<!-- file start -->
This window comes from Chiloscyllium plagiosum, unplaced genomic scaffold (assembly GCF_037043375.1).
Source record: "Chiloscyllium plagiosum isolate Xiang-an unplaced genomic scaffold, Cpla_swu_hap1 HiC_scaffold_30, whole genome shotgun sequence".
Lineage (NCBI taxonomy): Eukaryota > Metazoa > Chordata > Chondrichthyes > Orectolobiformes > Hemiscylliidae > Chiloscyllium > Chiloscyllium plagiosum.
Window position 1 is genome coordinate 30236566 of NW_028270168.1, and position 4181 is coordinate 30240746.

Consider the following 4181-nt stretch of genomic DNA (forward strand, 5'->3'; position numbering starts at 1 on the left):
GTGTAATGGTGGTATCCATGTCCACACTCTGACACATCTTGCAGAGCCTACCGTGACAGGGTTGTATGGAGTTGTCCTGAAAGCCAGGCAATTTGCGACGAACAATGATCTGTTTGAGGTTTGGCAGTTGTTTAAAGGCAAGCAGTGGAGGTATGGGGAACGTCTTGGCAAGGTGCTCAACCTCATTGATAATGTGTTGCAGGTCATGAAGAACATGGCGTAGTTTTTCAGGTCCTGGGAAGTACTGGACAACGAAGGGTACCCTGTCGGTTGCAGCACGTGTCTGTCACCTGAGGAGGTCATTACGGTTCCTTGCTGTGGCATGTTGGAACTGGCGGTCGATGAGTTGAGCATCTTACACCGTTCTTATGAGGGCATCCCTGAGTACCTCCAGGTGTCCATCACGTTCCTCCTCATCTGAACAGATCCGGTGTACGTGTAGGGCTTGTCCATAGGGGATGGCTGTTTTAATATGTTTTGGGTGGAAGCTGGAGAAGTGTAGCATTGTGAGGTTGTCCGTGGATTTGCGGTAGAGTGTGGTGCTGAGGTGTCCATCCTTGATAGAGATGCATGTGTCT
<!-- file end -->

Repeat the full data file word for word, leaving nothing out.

This window comes from Chiloscyllium plagiosum, unplaced genomic scaffold (assembly GCF_037043375.1).
Source record: "Chiloscyllium plagiosum isolate Xiang-an unplaced genomic scaffold, Cpla_swu_hap1 HiC_scaffold_30, whole genome shotgun sequence".
Lineage (NCBI taxonomy): Eukaryota > Metazoa > Chordata > Chondrichthyes > Orectolobiformes > Hemiscylliidae > Chiloscyllium > Chiloscyllium plagiosum.
Window position 1 is genome coordinate 30236566 of NW_028270168.1, and position 4181 is coordinate 30240746.

Consider the following 4181-nt stretch of genomic DNA (forward strand, 5'->3'; position numbering starts at 1 on the left):
GTGTAATGGTGGTATCCATGTCCACACTCTGACACATCTTGCAGAGCCTACCGTGACAGGGTTGTATGGAGTTGTCCTGAAAGCCAGGCAATTTGCGACGAACAATGATCTGTTTGAGGTTTGGCAGTTGTTTAAAGGCAAGCAGTGGAGGTATGGGGAACGTCTTGGCAAGGTGCTCAACCTCATTGATAATGTGTTGCAGGTCATGAAGAACATGGCGTAGTTTTTCAGGTCCTGGGAAGTACTGGACAACGAAGGGTACCCTGTCGGTTGCAGCACGTGTCTGTCACCTGAGGAGGTCATTACGGTTCCTTGCTGTGGCATGTTGGAACTGGCGGTCGATGAGTTGAGCATCTTACACCGTTCTTATGAGGGCATCCCTGAGTACCTCCAGGTGTCCATCACGTTCCTCCTCATCTGAACAGATCCGGTGTACGTGTAGGGCTTGTCCATAGGGGATGGCTGTTTTAATATGTTTTGGGTGGAAGCTGGAGAAGTGTAGCATTGTGAGGTTGTCCGTGGATTTGCGGTAGAGTGTGGTGCTGAGGTGTCCATCCTTGATAGAGATGCATGTGTCT